In the absence of facts, my speculation is that the three girls, all close in age, unmarried, and perhaps recently more closely acquainted via their siblings’ marriage, had planned the day together. It’s likely at least one of them worked at Western Electric and instigated the plan, though perhaps all three did.

Update (15 April 2022): I was able to access some additional records which shed light on this story. William Zopke was the Western Electric employee and his sisters and sister-in-law were attending the picnic as his guests. The information I found does not say if William and Minnie were also there with their sisters, though that is the most likely scenario. It’s likely if all were on the Eastland that the single girls were together and William and Minnie were elsewhere on the boat which is why they survived. It’s also possible that William and Minnie intended to take a later boat and meet up with their sisters in Michigan City.

After his sisters’ deaths, Frank Jr cared for his mother Louisa until her death in 1925. He married about a year after her death but sadly died in 1931, leaving William as the only surviving Zopke. He and Minnie had one child, a daughter, and lived into old age.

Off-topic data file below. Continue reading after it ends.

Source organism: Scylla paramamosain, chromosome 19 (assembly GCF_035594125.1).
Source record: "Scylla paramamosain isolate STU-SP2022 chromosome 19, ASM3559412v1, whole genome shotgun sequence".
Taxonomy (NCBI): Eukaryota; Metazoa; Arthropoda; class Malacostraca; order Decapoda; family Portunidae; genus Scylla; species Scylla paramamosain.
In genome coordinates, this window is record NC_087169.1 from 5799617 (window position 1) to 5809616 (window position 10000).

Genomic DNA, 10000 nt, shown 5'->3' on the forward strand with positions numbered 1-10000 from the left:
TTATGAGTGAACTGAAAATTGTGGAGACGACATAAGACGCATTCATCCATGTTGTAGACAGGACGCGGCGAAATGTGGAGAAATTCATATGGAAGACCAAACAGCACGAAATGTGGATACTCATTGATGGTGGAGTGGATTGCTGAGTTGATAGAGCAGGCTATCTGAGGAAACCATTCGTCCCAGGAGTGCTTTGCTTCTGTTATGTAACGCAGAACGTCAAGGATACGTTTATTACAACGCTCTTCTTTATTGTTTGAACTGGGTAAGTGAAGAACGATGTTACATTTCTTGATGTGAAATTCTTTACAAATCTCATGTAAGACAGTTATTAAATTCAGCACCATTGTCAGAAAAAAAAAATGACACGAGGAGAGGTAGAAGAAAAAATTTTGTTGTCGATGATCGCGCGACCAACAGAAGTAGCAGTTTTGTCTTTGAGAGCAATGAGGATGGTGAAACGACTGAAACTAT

Mathilda married in 1911 and had two sons with her first husband who died in 1916 at the age of just 23 years old. Mathilda remarried in 1919 and her sons took their stepfather’s name. She lived to be 83 and was buried with her second husband.

Herman Pittelkow lived with his sister Mary and her husband in 1920 but died a few years later at the age of 40, never having married or had children of his own. Mary also lived into old age though I could not track when exactly she died or where she was buried.

All three markers are the bolster variety, and there are leftover indications that all three once had cameo portraits affixed on the left side. Only Meta’s shows any clear evidence of it, but there are bolt marks on the other two headstones if you know to look for them.

RIP Zopkes and Pittelkows